One of the reasons Allopathic medicine is so darned inefficient is that it is geared to acute medical care. This has been paraphrased as 'parking the ambulance at the bottom of the cliff.' Many of its greatest breakthroughs occurred as a direct result of observations on the battlefield, and indeed when Hollywood wants to iconify modern medicine, they always put the doctors in the location where icons come naturally: The emergency room. Here comes the gurney rolling down the corridor, everyone shouting, everything purposeful.
Who wants to watch a film of some gerontologist examining the nasty feet of an 80 year old diabetic? Yet diabetic foot problems in the elderly are a major challenge to health care.
The major fallacy of Modern Medicine is that it fails to realize the difference between a chronic disease and an acute one, usually considering chronic disease just 'very long versions' of acute disease. But there are very different mechanisms involved, especially when we look at the patient's ability to compensate and recover.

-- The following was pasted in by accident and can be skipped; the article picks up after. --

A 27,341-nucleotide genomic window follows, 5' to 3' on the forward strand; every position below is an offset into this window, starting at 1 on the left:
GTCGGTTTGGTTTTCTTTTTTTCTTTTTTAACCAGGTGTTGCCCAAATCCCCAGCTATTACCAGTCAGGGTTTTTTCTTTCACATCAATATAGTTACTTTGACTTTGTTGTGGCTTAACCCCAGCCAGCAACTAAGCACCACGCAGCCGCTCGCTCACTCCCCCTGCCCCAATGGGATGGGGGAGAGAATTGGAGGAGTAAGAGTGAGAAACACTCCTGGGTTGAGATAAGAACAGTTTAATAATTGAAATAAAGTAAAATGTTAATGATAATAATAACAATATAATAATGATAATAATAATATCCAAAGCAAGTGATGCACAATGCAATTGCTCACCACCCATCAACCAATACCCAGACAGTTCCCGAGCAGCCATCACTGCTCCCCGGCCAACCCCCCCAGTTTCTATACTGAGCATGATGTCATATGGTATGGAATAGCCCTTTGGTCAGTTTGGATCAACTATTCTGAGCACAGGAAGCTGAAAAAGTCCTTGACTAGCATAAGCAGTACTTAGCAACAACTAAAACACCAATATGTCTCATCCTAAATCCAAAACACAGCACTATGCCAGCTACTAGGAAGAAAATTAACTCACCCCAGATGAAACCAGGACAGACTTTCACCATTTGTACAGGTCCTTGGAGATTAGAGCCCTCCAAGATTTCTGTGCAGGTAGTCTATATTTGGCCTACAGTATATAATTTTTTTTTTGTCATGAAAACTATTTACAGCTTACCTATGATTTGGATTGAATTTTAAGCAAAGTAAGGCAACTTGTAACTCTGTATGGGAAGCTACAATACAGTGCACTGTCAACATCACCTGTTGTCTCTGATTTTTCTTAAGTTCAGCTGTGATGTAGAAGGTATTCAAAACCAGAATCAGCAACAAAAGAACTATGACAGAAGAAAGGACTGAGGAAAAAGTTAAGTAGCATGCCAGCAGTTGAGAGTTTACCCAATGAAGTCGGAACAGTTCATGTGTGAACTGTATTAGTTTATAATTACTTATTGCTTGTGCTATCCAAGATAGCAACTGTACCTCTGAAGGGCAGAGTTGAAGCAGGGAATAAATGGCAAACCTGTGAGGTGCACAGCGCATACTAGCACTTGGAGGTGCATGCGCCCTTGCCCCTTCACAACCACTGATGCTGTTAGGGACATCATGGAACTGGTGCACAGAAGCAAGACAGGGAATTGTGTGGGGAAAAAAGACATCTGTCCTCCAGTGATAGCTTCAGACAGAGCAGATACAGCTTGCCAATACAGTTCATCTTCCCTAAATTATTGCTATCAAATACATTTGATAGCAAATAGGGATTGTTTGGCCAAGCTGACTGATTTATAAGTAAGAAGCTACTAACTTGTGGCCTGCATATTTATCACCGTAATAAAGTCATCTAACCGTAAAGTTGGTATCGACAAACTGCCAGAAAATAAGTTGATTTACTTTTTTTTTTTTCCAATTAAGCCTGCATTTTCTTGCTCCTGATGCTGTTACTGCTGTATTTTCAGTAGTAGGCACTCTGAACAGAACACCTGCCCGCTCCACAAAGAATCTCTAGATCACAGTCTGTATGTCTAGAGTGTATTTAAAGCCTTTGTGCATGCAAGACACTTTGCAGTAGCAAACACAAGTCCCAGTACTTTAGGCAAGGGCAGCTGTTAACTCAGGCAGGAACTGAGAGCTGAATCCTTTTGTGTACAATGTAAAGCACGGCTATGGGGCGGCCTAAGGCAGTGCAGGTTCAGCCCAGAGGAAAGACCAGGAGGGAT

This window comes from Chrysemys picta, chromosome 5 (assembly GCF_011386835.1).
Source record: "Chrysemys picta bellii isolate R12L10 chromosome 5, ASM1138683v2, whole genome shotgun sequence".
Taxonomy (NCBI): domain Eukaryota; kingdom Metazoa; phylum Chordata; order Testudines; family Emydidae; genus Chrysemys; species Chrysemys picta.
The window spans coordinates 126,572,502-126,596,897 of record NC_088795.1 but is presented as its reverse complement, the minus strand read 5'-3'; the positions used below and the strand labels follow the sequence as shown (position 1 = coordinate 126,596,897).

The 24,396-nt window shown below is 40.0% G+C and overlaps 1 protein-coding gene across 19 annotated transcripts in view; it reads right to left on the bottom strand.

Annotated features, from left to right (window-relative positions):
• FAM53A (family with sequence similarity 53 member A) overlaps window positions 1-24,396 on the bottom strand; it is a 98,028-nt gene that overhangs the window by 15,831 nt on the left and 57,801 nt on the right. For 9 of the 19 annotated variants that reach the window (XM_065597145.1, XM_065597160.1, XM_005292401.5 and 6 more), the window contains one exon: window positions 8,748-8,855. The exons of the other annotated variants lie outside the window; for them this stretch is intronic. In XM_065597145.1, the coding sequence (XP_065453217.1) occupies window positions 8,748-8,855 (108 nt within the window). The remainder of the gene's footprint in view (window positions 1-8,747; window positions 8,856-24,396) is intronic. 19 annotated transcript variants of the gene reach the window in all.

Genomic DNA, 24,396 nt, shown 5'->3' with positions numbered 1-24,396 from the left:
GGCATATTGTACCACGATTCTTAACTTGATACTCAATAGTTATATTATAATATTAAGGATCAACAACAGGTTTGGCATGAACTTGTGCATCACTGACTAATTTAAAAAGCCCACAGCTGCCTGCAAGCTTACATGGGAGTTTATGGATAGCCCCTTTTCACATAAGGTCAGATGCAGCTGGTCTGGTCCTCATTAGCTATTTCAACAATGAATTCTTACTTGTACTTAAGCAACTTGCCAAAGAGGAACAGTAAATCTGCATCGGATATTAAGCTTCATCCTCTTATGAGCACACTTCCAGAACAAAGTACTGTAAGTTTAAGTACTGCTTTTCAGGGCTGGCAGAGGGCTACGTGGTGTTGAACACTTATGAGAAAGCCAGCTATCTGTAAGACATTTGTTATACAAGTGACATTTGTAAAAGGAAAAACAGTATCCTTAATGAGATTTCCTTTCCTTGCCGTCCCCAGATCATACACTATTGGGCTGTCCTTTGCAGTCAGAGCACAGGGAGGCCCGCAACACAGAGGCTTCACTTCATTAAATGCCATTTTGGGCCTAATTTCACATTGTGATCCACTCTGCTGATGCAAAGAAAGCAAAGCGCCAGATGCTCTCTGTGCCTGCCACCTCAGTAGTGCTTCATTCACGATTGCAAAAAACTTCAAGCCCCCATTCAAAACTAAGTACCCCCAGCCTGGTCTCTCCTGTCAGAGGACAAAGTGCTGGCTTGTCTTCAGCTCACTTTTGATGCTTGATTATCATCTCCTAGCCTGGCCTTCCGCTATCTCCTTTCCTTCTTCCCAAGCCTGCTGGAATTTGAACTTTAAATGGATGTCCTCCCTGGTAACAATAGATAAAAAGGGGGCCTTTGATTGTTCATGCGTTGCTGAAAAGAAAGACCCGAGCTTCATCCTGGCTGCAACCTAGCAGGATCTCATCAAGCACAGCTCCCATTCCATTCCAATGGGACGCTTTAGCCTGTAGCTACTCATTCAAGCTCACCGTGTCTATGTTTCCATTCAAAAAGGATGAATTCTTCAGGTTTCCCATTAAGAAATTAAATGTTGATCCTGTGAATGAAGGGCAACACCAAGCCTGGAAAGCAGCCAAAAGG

Is naturopathic medicine the complete answer? Unlikely. We've got our own golden calf. However, at least we have a better comprehension of the nature of chronic illness, and the need to mobilize the patient as part of the recovery process.
I did have to laugh recently when the local hospital sent me the nicest brochure about their new 'Integrative Medicine' department. A quick read showed just what a red herring this thing was. Everyone involved was from the hospital staff, except for a harp player who was in charge of the 'therapeutic music' part of the center. Oh, sorry, there was a yoga teacher on staff as well.